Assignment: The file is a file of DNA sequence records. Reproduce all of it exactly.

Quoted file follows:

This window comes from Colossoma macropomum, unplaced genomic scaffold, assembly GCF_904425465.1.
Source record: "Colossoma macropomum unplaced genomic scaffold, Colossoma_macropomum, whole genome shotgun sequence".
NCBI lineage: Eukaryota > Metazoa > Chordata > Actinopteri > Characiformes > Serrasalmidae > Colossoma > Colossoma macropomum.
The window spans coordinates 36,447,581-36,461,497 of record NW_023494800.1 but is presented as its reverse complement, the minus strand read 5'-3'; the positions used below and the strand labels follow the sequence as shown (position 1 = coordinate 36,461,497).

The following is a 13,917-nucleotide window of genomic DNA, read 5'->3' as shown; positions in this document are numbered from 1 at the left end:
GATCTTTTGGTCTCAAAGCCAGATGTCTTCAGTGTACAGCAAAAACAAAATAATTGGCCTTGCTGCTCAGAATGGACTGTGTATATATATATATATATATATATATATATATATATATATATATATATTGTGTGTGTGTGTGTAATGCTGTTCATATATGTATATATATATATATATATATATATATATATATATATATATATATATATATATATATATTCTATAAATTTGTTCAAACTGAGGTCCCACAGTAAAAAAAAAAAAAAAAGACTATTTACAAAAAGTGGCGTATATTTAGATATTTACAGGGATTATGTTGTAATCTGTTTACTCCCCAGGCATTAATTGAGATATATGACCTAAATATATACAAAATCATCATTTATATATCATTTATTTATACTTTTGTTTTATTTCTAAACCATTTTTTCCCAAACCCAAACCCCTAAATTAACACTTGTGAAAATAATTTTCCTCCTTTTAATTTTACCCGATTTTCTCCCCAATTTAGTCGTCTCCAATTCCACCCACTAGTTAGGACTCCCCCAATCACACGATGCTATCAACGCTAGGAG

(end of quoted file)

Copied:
This window comes from Colossoma macropomum, unplaced genomic scaffold, assembly GCF_904425465.1.
Source record: "Colossoma macropomum unplaced genomic scaffold, Colossoma_macropomum, whole genome shotgun sequence".
NCBI lineage: Eukaryota > Metazoa > Chordata > Actinopteri > Characiformes > Serrasalmidae > Colossoma > Colossoma macropomum.
The window spans coordinates 36,447,581-36,461,497 of record NW_023494800.1 but is presented as its reverse complement, the minus strand read 5'-3'; the positions used below and the strand labels follow the sequence as shown (position 1 = coordinate 36,461,497).

The following is a 13,917-nucleotide window of genomic DNA, read 5'->3' as shown; positions in this document are numbered from 1 at the left end:
GATCTTTTGGTCTCAAAGCCAGATGTCTTCAGTGTACAGCAAAAACAAAATAATTGGCCTTGCTGCTCAGAATGGACTGTGTATATATATATATATATATATATATATATATATATATATATATATATTGTGTGTGTGTGTGTAATGCTGTTCATATATGTATATATATATATATATATATATATATATATATATATATATATATATATATATATATATTCTATAAATTTGTTCAAACTGAGGTCCCACAGTAAAAAAAAAAAAAAAAGACTATTTACAAAAAGTGGCGTATATTTAGATATTTACAGGGATTATGTTGTAATCTGTTTACTCCCCAGGCATTAATTGAGATATATGACCTAAATATATACAAAATCATCATTTATATATCATTTATTTATACTTTTGTTTTATTTCTAAACCATTTTTTCCCAAACCCAAACCCCTAAATTAACACTTGTGAAAATAATTTTCCTCCTTTTAATTTTACCCGATTTTCTCCCCAATTTAGTCGTCTCCAATTCCACCCACTAGTTAGGACTCCCCCAATCACACGATGCTATCAACGCTAGGAG